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Quantification of Karrikins in Smoke Water Using Ultra-High Performance Liquid Chromatography-Tandem Mass Spectrometry


Quantification of Karrikins in Smoke Water Using Ultra-High Performance Liquid Chromatography-Tandem Mass Spectrometry

Jakub Hrdlička et al. Plant Methods.


Background: Karrikins (KARs) are plant growth regulators that promote seed germination and the subsequent growth and development of seedlings of many plant species. In nature they are generated and released by combustion of plant material and promote the restoration of burned ecosystems. Smoke water can be artificially prepared as a saturated extract of all substances in smoke produced by burning plants, and it has various horticultural and agricultural applications.

Results: We have developed, validated and applied the first fast, specific and sensitive method, based on ultra-high performance liquid chromatography-tandem mass spectrometry, for quantifying KARs in smoke water. To assist these efforts and further analyses, standards of the main KARs (which are not commercially available) were synthesized. Due to the complex matrix of smoke waters, two quantification approaches (standard dilution with a structural KAR analogue and standard addition) were compared. The standard addition method allowed absolute quantification of KARs in six of eight smoke water samples of diverse origins and ages.

Conclusions: Our findings reveal differences in both total and relative levels of KARs in smoke water, and indicate that differences in its KAR composition may be linked to variations in its bioactivity.

Keywords: Karrikins; Smoke water; Standard addition method; Standard dilution method; Tandem mass spectrometry (MS/MS); Ultra-high performance liquid chromatography (UHPLC).

Conflict of interest statement

Competing interestsThe authors declare that they have no competing interests.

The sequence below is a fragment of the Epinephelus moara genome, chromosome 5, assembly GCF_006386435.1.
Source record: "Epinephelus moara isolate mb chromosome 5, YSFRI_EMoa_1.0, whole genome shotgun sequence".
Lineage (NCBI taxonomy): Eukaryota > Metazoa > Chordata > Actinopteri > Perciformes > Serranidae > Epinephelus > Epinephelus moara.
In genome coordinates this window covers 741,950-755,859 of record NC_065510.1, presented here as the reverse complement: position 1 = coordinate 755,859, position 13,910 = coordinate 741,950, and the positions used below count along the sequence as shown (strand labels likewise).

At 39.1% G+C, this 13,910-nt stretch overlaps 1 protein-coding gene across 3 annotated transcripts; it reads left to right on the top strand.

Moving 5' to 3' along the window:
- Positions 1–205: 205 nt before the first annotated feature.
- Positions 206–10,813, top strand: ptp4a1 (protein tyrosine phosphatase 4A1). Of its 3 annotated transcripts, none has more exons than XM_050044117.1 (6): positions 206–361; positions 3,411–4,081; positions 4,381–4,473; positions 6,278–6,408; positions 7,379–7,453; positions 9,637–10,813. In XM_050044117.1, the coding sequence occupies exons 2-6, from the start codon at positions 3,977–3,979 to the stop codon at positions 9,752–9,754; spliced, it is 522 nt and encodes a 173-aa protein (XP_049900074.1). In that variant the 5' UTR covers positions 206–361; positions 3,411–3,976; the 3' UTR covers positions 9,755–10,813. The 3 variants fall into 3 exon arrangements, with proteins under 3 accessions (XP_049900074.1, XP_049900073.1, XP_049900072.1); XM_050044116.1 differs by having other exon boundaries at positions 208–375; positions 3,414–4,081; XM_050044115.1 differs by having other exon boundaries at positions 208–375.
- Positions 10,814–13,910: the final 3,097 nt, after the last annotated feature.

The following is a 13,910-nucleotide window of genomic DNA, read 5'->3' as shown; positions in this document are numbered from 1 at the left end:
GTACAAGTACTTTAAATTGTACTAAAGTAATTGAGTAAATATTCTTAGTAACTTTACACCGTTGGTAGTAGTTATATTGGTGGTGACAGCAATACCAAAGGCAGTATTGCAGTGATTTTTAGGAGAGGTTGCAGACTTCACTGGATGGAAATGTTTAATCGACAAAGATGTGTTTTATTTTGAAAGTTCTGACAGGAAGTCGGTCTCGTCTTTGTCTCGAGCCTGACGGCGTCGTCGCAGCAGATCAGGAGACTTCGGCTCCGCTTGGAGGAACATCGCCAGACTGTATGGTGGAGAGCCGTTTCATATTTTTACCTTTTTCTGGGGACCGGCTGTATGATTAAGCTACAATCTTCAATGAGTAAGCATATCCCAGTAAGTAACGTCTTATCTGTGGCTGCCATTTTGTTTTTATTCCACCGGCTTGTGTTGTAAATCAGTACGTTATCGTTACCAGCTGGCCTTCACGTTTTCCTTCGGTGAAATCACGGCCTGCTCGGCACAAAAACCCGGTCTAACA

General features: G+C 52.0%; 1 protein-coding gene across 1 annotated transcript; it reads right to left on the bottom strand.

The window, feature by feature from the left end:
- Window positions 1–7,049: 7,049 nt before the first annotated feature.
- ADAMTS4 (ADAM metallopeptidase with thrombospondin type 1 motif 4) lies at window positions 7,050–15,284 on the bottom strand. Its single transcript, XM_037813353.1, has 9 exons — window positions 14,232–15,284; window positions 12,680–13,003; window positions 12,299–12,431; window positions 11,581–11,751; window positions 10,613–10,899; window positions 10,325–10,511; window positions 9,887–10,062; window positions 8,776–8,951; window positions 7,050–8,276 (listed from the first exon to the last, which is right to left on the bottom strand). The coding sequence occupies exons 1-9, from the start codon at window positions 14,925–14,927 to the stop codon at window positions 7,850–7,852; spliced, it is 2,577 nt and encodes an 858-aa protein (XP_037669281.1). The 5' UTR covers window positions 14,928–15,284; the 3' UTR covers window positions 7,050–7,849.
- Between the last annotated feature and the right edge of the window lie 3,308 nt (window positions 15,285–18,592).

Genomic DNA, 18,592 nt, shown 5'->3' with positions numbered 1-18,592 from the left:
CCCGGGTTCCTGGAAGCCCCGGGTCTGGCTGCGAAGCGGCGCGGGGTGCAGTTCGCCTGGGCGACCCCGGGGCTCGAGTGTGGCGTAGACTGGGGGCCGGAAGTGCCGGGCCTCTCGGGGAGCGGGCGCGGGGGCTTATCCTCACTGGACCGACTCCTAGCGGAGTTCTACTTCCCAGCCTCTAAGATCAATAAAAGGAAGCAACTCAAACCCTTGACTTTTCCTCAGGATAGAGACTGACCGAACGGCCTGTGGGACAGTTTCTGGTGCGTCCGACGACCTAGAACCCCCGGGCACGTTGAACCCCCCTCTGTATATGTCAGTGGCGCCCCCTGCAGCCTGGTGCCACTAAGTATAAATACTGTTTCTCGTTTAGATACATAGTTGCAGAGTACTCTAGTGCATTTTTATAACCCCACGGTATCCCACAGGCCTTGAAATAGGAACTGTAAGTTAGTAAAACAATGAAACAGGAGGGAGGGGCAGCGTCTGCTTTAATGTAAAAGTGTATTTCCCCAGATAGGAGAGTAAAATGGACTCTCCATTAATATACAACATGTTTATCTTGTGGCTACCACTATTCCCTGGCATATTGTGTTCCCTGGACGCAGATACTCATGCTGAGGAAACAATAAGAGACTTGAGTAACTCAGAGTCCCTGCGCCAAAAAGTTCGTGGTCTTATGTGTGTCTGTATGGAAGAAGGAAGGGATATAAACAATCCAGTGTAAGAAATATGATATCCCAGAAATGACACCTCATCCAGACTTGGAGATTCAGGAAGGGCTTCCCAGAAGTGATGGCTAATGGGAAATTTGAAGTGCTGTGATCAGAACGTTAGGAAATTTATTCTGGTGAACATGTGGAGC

Fig. 1
Fig. 1
Structures of known karrikin compounds, endogenously occurring in smoke water
Fig. 2
Fig. 2
Preparation scheme of karrikins. a TEMPO, NCS, TBAB; b (EtO)2POCH2CO2Et, NaH; c CF3COOH; d ClCOOEt, pyridine; e Et3N, CH2Cl2; f Pd(PPh3)4, THF; g NBS, CHCl3; h CH3B(OH)2, Pd(OAc)2, S-Phos, tBuOK, toluene
Fig. 3
Fig. 3
Stability of karrikin standards in McIlvaine buffer, pH 5.0. Solutions of KAR1 (black squares) and KAR2 (white diamonds) standards (10−5 M) were incubated for 12 days (short-time treatment; a, b) and 12 weeks (long-time treatment; c, d), at two temperatures: + 22 °C (a, c) and + 4 °C (b, d). Values are mean ± SD (n = 3)
Fig. 4
Fig. 4
Full-scan (a) and product ion (b) mass spectra of the studied compounds obtained using the optimised UHPLC-ESI(+)-MS/MS method. MS spectra of KAR1 (top) and KAR2 (bottom) were analysed with a tandem mass spectrometer Xevo TQ-S in positive ion mode. c Separation of KAR standards by the UHPLC-ESI(+)-MS/MS method using an Acquity UPLC BEH C18 2.1 × 50 mm column. Multi-MRM chromatograms of KAR1, KAR2 and KAR-Br (internal standard) samples, containing 1 pmol of each derivative per injection
Fig. 5
Fig. 5
Representative MRM chromatograms of SW5 samples, non-spiked and spiked with a mixture of KAR1 (a) and KAR2 (b) at two concentrations (0.5 and 1 μmol/l). Reproducibility is shown in triplicates (1st injection blue, second injection red, third injection black). In the boxes, representative calibration curves constructed from five SW matrix-based solutions spiked with a mixture of KAR1 and KAR2 at known concentrations (0, 0.25, 0.5, 0.75 and 1.0 μmol/l). The samples were analysed by UHPLC-ESI(+)-MS/MS using the standard addition method

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